Arbitrary Lines

Ever since I’ve been writing about house prices – more or less the life of this blog – one of the things that has struck (and sobered) me is that I do not know of (and no one has ever been able to point me to) an example of a country or even a region that having once messed up its housing and urban land regulation, generating absurdly high house price to income ratios has undone things and returned to sustainably low price to income ratios (perhaps fluctuating around three times). There are, of course, many places in the United States where price to income ratios never went crazy. But never having dug a deep hole is a different matter than getting out of one once dug. One reads occasionally – even briefly on this blog – of how easy it is to build in Tokyo (and a culture of frequent demolition and rebuild), but no one ever suggests that Tokyo price to income ratios are low (just much lower than they were a few decades ago at the peak of the 1980s boom).

A month or two back I saw reference somewhere to Arbitrary Lines: How Zoning Broke the American City and How to Fix It, a new book by an American “professional city planner” Nolan Gray. Last week it turned up in the mail, and being neither very long nor very technical I’ve now read it.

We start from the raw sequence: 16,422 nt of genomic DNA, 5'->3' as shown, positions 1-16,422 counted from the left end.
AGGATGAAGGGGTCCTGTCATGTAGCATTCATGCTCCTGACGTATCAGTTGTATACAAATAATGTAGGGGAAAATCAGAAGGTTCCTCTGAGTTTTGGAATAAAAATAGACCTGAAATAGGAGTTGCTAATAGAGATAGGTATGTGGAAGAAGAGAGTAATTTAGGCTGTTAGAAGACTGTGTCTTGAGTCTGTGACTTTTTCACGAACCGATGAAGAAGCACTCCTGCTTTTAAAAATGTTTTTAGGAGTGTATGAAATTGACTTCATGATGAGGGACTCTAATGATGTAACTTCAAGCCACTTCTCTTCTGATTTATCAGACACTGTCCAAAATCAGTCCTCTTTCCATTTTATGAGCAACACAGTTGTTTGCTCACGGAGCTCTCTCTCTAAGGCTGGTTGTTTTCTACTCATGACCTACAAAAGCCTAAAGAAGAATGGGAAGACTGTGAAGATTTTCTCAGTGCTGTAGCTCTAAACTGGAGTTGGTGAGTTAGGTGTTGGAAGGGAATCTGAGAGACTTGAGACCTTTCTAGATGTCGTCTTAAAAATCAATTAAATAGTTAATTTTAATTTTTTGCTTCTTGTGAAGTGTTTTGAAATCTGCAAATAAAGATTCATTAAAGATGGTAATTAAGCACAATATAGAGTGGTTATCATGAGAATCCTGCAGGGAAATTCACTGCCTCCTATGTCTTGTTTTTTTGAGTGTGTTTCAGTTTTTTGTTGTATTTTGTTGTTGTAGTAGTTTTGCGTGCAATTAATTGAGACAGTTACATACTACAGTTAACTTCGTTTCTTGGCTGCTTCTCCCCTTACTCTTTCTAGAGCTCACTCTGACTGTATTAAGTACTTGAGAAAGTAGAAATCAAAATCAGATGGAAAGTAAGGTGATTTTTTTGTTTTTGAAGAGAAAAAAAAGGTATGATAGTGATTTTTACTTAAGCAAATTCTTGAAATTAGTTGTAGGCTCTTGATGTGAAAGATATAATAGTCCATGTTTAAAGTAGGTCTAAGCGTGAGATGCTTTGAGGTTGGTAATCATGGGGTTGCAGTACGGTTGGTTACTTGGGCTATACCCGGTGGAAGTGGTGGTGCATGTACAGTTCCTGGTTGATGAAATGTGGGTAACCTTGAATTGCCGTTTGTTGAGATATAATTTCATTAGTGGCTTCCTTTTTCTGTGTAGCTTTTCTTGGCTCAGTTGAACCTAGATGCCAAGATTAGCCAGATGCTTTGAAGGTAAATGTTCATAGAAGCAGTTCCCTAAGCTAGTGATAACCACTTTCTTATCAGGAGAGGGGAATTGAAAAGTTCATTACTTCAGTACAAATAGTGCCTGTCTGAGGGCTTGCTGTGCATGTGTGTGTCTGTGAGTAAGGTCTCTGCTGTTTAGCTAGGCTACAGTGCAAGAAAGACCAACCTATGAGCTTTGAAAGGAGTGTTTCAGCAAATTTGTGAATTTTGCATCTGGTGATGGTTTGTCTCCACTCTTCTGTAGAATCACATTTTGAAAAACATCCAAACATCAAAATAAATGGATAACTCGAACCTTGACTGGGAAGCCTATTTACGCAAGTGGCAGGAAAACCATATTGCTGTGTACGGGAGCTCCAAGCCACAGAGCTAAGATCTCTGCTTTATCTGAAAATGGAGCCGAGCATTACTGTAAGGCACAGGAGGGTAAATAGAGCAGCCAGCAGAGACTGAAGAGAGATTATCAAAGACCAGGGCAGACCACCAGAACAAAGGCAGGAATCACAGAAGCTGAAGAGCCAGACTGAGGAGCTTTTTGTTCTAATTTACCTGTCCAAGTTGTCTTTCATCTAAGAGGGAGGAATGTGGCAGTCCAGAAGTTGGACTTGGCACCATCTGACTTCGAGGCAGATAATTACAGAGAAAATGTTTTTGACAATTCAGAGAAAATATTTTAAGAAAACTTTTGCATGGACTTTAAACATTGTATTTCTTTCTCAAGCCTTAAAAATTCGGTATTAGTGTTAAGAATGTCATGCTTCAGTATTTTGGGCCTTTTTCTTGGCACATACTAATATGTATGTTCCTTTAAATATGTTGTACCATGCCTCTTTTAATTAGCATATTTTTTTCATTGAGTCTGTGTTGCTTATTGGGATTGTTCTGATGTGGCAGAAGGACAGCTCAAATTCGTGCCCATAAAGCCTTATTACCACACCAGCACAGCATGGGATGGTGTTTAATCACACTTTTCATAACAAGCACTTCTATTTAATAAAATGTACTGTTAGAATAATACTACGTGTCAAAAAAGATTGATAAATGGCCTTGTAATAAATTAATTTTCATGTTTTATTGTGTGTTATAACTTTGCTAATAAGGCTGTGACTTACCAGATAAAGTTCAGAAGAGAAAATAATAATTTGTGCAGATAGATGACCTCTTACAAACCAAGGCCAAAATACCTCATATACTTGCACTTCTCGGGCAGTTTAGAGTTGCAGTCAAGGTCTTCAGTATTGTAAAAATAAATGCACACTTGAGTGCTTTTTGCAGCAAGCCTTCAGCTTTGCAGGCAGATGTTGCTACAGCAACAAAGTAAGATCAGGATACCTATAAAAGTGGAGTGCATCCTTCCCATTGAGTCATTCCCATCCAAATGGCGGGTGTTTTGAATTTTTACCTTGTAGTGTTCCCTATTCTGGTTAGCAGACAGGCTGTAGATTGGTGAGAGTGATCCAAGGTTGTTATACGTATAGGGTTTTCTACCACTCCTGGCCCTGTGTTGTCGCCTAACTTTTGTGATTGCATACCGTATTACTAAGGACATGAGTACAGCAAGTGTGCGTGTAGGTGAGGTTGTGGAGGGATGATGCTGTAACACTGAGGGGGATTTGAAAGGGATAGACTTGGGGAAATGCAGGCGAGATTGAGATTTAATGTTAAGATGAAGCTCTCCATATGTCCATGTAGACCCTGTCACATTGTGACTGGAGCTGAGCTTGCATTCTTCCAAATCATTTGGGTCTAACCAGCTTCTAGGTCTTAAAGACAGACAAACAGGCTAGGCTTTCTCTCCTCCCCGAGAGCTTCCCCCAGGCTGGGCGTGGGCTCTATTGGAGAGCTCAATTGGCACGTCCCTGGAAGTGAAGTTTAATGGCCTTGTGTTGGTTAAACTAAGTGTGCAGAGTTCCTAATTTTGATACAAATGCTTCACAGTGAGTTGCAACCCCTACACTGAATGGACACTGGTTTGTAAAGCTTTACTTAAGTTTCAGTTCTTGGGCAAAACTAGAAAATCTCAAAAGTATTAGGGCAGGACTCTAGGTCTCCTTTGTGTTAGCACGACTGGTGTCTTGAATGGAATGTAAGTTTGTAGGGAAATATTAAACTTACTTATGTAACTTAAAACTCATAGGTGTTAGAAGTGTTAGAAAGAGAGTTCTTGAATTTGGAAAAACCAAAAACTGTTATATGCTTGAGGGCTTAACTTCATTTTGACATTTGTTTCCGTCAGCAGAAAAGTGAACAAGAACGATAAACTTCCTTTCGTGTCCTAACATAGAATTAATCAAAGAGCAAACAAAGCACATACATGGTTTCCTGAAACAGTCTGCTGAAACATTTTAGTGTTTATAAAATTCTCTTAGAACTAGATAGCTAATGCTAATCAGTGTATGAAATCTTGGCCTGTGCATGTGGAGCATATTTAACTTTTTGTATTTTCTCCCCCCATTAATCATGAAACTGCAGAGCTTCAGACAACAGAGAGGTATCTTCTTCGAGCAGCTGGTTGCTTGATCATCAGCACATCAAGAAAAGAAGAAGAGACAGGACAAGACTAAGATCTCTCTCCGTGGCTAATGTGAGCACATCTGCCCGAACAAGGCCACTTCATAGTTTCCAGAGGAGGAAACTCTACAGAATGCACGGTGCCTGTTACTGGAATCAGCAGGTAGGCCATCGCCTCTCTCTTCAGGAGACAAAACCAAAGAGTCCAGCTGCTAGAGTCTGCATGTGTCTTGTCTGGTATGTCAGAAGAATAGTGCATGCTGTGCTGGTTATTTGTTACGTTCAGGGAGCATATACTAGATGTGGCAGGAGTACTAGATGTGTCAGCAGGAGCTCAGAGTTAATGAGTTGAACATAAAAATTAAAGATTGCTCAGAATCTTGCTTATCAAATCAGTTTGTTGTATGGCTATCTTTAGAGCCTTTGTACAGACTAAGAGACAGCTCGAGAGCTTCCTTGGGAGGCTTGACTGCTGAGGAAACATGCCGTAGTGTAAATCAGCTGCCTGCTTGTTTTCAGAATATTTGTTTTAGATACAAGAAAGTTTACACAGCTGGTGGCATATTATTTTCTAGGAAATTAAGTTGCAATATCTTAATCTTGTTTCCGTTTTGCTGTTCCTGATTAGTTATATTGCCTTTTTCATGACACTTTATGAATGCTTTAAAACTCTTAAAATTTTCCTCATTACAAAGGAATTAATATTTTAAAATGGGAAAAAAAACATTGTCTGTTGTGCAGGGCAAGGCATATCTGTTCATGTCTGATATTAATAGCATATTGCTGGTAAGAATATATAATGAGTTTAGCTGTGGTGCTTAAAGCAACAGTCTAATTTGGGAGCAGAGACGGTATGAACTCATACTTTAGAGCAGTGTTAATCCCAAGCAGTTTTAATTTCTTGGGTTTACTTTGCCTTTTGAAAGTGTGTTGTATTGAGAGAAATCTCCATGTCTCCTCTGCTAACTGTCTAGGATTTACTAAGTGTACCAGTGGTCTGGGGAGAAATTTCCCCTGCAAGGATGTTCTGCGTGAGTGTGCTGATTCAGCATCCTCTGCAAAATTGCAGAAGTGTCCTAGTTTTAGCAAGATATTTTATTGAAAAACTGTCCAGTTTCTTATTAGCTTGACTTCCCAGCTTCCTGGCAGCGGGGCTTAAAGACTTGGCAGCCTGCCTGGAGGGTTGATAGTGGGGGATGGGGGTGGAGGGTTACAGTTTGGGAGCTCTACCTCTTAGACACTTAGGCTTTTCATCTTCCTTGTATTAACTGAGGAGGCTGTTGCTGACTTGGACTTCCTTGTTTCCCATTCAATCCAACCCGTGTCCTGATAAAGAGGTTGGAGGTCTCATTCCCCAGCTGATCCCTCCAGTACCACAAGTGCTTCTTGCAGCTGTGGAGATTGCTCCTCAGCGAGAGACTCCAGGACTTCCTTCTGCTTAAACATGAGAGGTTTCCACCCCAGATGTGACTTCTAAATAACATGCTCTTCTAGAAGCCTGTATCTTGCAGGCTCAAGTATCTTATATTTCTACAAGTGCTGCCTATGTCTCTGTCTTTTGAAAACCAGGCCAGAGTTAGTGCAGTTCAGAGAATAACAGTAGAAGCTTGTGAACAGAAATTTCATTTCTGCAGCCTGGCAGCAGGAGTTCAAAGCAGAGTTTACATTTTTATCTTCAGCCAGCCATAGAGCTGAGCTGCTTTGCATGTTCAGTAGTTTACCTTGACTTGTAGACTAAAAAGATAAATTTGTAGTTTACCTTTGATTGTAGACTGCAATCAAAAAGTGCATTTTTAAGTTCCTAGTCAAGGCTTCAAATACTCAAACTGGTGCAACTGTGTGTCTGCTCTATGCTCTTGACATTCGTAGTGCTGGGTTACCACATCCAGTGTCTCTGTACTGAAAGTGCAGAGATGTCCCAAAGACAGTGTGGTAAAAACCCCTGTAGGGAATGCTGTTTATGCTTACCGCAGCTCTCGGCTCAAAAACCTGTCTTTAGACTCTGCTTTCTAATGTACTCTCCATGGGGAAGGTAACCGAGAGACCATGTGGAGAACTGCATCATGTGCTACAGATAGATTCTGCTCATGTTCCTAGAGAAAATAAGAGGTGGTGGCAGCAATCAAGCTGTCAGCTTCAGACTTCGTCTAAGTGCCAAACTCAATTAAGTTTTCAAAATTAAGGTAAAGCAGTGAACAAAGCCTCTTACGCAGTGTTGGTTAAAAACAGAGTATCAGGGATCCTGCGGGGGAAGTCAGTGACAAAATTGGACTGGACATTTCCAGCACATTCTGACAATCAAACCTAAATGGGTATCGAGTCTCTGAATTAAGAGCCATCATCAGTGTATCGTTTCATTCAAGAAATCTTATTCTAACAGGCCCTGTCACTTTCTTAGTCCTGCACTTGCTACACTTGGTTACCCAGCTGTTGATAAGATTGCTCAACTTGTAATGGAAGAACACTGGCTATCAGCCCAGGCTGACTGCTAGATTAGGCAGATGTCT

Gray offers a pretty useful introduction to how zoning came to be in the United States (complete, as usual, with various Supreme Court cases), and if much of that isn’t very directly relevant to New Zealand I found it interesting nonetheless. And, of course, some of the best-known restrictions in many areas of the United States – single family dwelling zoning, to the complete exclusion of any other uses for the land (whether two single-storey townhouses, or a corner dairy, or a hairdresser’s), isn’t (and hasn’t really been) a widespread thing in urban New Zealand.